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Lobbies give tea reforms thumbs up

Smallholder tea farmers lobbies have welcomed reforms proposed for the tea sector through the Tea Industry (2020) Rules.

A peak into several memorandums sent to the Ministry of Agriculture at the close of public participation window, show overwhelming support to changes in tea factory governance, relations with management agents and running of the Mombasa Tea Auction. 

"These are the key reforms that we are interested in and we believe will change fortunes of the farmer," said Ndegwa Wanyaga, a former Chinga Tea Factory director who leads a lobby bringing together Mt Kenya tea farmers.

The lobby christened Tea Farmers Action Group said it supported the abolishing of the direct overseas sales (DSO) and that all tea sales go through the Mombasa auction.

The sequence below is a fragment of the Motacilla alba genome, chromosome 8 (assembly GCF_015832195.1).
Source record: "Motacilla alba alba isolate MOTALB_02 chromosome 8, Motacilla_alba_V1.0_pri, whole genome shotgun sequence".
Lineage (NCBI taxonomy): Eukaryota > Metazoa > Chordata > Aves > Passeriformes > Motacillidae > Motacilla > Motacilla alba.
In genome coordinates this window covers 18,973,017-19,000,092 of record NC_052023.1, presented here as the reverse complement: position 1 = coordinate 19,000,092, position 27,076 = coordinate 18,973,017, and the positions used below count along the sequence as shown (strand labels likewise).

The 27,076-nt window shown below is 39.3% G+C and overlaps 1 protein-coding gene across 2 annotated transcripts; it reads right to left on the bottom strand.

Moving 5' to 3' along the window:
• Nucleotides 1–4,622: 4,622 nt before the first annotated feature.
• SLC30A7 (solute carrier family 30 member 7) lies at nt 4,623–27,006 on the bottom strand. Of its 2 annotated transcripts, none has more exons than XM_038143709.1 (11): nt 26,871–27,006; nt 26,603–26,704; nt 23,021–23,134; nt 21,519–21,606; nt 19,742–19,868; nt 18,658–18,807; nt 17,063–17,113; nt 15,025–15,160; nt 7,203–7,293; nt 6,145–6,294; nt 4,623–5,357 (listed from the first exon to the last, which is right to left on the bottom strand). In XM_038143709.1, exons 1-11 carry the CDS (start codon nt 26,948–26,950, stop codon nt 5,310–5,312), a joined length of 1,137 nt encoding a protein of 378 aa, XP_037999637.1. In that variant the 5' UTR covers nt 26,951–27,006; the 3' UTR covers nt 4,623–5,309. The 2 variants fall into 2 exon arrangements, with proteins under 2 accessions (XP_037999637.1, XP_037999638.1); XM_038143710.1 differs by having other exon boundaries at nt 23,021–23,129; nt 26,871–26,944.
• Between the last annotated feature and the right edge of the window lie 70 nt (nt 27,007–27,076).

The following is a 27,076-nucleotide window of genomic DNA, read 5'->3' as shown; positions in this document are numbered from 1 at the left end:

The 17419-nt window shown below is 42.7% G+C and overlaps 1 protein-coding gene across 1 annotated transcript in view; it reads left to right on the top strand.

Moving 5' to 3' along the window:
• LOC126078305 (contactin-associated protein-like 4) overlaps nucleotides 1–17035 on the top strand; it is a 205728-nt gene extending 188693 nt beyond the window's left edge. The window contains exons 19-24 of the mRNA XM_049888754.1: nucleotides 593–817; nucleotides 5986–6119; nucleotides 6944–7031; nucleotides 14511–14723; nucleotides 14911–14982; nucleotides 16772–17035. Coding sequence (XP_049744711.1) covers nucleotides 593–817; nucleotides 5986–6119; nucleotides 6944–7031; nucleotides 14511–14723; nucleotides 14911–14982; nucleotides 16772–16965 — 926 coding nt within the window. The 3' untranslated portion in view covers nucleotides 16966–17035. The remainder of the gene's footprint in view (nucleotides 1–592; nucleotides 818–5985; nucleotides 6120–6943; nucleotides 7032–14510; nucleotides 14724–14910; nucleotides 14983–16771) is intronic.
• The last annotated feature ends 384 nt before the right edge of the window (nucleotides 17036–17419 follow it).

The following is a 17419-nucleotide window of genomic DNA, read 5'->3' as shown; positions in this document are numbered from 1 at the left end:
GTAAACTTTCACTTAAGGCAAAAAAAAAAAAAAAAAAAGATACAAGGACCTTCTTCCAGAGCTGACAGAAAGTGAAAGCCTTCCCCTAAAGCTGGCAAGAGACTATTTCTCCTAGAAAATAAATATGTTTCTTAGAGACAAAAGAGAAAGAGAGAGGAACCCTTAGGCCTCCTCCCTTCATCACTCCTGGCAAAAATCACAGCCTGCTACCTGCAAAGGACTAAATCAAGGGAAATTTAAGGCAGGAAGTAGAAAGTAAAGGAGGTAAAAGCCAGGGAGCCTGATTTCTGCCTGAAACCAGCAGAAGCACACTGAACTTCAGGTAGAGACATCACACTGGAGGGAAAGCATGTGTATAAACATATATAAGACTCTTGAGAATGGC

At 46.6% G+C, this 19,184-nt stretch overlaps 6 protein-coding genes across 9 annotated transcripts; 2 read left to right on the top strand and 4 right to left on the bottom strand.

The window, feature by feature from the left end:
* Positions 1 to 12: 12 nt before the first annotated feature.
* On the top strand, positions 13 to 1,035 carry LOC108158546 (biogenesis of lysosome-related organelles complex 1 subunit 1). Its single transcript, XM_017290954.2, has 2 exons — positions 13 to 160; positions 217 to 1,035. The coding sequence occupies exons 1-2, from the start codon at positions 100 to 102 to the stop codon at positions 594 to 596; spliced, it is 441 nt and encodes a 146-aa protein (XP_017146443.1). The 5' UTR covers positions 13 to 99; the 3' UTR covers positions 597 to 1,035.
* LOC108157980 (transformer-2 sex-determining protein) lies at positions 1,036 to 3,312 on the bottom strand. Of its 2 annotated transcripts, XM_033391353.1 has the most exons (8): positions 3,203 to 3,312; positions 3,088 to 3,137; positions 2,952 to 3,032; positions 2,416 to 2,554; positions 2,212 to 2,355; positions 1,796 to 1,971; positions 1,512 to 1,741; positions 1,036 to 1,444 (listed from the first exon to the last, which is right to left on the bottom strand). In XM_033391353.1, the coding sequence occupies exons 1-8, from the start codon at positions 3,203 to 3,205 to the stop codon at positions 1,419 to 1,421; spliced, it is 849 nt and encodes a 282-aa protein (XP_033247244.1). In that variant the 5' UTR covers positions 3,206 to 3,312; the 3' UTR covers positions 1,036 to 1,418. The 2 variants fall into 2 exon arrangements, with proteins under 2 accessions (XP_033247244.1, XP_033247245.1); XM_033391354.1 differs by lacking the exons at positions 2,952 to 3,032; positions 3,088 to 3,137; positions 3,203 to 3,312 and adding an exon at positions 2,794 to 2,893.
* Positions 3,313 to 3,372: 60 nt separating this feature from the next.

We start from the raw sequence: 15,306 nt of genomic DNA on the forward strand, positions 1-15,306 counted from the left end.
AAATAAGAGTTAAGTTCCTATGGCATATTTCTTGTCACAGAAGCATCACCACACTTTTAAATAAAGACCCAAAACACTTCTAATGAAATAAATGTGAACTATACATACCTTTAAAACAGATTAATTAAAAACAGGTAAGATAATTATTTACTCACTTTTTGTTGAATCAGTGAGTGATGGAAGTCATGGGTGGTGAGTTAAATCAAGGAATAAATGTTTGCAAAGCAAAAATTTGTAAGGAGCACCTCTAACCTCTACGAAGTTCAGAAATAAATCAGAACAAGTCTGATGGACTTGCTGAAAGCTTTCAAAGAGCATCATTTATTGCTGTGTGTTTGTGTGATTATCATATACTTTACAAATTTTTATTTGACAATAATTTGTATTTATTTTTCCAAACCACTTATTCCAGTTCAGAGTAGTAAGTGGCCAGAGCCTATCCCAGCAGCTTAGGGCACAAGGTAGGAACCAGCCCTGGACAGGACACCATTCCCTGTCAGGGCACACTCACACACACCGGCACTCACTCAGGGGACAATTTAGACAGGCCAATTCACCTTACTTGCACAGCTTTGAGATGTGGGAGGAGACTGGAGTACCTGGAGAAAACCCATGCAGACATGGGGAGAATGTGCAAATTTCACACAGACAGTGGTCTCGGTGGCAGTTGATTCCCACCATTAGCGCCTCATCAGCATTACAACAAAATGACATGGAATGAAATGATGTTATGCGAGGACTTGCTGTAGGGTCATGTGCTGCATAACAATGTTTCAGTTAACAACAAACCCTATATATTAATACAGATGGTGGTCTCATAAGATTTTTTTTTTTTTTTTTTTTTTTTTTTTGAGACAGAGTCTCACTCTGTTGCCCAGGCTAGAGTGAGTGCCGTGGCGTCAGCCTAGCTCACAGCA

But the Kenya Tea Development Authority (KTDA), which manages 69 factories on behalf of over 700,000 smallholder farmers, has already submitted its own objections to some of the proposals in the draft regulations, saying they risked to torpedo Kenya's dominance of international tea trade.

In its presentations, KTDA claimed that outlawing the DSO will shift buyers to other African producers and that reducing its 2.5 per cent management fee on factories will erode the cocktail of services it offers and possibly rob farmers economies of scale.

The agency has also dismissed a proposal to pay 50 per cent of farmers produce each month, saying the tea sales cycle from production to auction was 60 days long.

The Tea Farmers Action Group however also supported remitting of sales proceeds directly to the factory within 14 days and payment to farmers of at least 50 per cent of the realised price every month and the rationale of balance payment to be determined by farmers themselves in each factory. 

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